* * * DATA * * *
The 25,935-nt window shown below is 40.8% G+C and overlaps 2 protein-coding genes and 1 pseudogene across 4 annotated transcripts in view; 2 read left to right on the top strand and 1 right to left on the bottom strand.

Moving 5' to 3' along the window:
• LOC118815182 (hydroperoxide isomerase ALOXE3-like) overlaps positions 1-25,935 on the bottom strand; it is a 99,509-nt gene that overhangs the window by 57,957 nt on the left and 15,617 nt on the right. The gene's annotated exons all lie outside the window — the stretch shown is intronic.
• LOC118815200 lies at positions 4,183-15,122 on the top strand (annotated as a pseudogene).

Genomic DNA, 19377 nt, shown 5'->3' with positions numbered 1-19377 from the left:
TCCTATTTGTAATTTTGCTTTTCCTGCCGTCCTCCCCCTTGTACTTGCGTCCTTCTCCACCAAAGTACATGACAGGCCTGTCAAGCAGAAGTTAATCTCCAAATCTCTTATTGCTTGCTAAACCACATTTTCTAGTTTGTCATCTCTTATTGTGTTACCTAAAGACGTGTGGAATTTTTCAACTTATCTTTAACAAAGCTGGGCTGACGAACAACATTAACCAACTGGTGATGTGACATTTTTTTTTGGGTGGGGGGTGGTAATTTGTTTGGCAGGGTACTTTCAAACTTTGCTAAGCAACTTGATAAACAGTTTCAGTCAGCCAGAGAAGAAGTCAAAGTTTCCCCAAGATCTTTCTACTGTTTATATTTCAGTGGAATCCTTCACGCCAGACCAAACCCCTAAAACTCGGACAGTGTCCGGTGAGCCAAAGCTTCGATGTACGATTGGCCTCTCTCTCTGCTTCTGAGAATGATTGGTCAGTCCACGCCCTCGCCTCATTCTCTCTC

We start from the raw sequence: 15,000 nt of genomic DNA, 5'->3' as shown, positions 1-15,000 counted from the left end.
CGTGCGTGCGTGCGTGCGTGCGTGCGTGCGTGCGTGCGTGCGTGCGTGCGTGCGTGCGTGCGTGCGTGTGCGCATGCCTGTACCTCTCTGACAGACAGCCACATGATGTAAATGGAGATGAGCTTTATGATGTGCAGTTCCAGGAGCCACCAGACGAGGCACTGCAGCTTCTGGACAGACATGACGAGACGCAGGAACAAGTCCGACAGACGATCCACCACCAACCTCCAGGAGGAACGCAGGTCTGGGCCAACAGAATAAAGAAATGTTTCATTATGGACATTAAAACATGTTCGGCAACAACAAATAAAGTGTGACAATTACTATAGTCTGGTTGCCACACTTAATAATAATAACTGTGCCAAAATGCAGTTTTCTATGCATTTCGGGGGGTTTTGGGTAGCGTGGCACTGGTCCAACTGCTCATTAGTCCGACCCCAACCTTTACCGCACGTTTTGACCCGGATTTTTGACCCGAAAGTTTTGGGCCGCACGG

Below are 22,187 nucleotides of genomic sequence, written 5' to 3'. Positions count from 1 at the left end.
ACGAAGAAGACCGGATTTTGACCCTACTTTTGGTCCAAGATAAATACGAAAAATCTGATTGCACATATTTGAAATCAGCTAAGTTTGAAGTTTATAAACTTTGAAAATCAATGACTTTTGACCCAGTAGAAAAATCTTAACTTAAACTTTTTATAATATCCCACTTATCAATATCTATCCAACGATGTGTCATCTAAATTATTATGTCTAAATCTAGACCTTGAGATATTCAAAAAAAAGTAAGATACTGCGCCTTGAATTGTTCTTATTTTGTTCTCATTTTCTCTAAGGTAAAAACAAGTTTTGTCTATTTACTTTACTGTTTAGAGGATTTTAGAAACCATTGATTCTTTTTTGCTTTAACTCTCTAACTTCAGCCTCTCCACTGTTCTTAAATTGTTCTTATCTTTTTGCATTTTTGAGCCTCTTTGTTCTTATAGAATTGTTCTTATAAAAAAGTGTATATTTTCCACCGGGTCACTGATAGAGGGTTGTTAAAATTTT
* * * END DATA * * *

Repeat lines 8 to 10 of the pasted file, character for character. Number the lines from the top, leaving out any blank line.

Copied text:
CGTGCGTGCGTGCGTGCGTGCGTGCGTGCGTGCGTGCGTGCGTGCGTGCGTGCGTGCGTGCGTGCGTGTGCGCATGCCTGTACCTCTCTGACAGACAGCCACATGATGTAAATGGAGATGAGCTTTATGATGTGCAGTTCCAGGAGCCACCAGACGAGGCACTGCAGCTTCTGGACAGACATGACGAGACGCAGGAACAAGTCCGACAGACGATCCACCACCAACCTCCAGGAGGAACGCAGGTCTGGGCCAACAGAATAAAGAAATGTTTCATTATGGACATTAAAACATGTTCGGCAACAACAAATAAAGTGTGACAATTACTATAGTCTGGTTGCCACACTTAATAATAATAACTGTGCCAAAATGCAGTTTTCTATGCATTTCGGGGGGTTTTGGGTAGCGTGGCACTGGTCCAACTGCTCATTAGTCCGACCCCAACCTTTACCGCACGTTTTGACCCGGATTTTTGACCCGAAAGTTTTGGGCCGCACGG

Below are 22,187 nucleotides of genomic sequence, written 5' to 3'. Positions count from 1 at the left end.
ACGAAGAAGACCGGATTTTGACCCTACTTTTGGTCCAAGATAAATACGAAAAATCTGATTGCACATATTTGAAATCAGCTAAGTTTGAAGTTTATAAACTTTGAAAATCAATGACTTTTGACCCAGTAGAAAAATCTTAACTTAAACTTTTTATAATATCCCACTTATCAATATCTATCCAACGATGTGTCATCTAAATTATTATGTCTAAATCTAGACCTTGAGATATTCAAAAAAAAGTAAGATACTGCGCCTTGAATTGTTCTTATTTTGTTCTCATTTTCTCTAAGGTAAAAACAAGTTTTGTCTATTTACTTTACTGTTTAGAGGATTTTAGAAACCATTGATTCTTTTTTGCTTTAACTCTCTAACTTCAGCCTCTCCACTGTTCTTAAATTGTTCTTATCTTTTTGCATTTTTGAGCCTCTTTGTTCTTATAGAATTGTTCTTATAAAAAAGTGTATATTTTCCACCGGGTCACTGATAGAGGGTTGTTAAAATTTT